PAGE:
ABA therapy is individualized based on the findings from an initial assessment (Such as the ABLLS-R, the PEAK Assessment, VB-MAPP, Essentials for Living, and Functional Assessments). After assessment, a treatment plan is implemented and continually monitored and modified based on the individual’s progress. ABA interventions for individuals with autism often focus on the following areas:
- Behavioral management/ Behavior reduction: Reducing dangerous and/or disruptive behavior such as aggression, self-injury, property destruction, and elopement.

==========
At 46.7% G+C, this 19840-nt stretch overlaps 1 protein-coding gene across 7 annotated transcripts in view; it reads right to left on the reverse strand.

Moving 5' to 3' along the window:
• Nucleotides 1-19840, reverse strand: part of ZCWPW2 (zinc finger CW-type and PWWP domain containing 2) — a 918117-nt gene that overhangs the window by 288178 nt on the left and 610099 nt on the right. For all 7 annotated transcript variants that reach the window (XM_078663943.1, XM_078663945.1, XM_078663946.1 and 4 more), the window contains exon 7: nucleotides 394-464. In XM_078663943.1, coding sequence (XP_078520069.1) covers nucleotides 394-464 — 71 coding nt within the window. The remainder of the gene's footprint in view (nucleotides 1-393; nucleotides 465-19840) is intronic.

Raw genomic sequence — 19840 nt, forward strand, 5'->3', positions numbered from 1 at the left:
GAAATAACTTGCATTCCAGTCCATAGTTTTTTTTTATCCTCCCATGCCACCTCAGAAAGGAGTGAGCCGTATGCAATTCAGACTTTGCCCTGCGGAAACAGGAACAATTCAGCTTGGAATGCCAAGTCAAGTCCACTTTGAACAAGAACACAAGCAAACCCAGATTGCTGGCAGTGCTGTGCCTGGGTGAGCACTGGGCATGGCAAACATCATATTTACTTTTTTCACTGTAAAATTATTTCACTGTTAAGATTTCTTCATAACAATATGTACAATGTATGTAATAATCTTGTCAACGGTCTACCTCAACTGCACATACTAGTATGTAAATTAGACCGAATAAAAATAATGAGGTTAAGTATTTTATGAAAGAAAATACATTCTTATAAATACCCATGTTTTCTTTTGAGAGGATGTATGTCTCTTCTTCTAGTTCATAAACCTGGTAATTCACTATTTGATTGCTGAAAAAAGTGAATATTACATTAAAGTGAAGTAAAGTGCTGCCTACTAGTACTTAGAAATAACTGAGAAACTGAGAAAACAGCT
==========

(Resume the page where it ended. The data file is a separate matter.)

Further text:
- Social Skills: Teaching children and adolescents how to establish and maintain peer relationships, reciprocate conversations, and recognize and respond to nonverbal cues from peers in social situations.
- Verbal Behavior: Creating an effective communication process to allow the expressing of wants, needs, and feelings using an expressive language, an augmented alternative communication device or American Sign Language (ASL).
- Relational Frames- With the assessment and curriculum from the PEAK curriculum as a guide, every individual can more effectively move past where other assessments such as the VB-MAPP stop at.
- Adaptive Living Skills: Teaching skills needed for an individual to function safely, independently, and appropriately on a daily basis. Living skills include: toileting, grooming, dressing, meal time behavior, housekeeping chores, gross and fine motor skills, prerequisite skills for employment, how to seek employment, and skills needed for independent living in adulthood.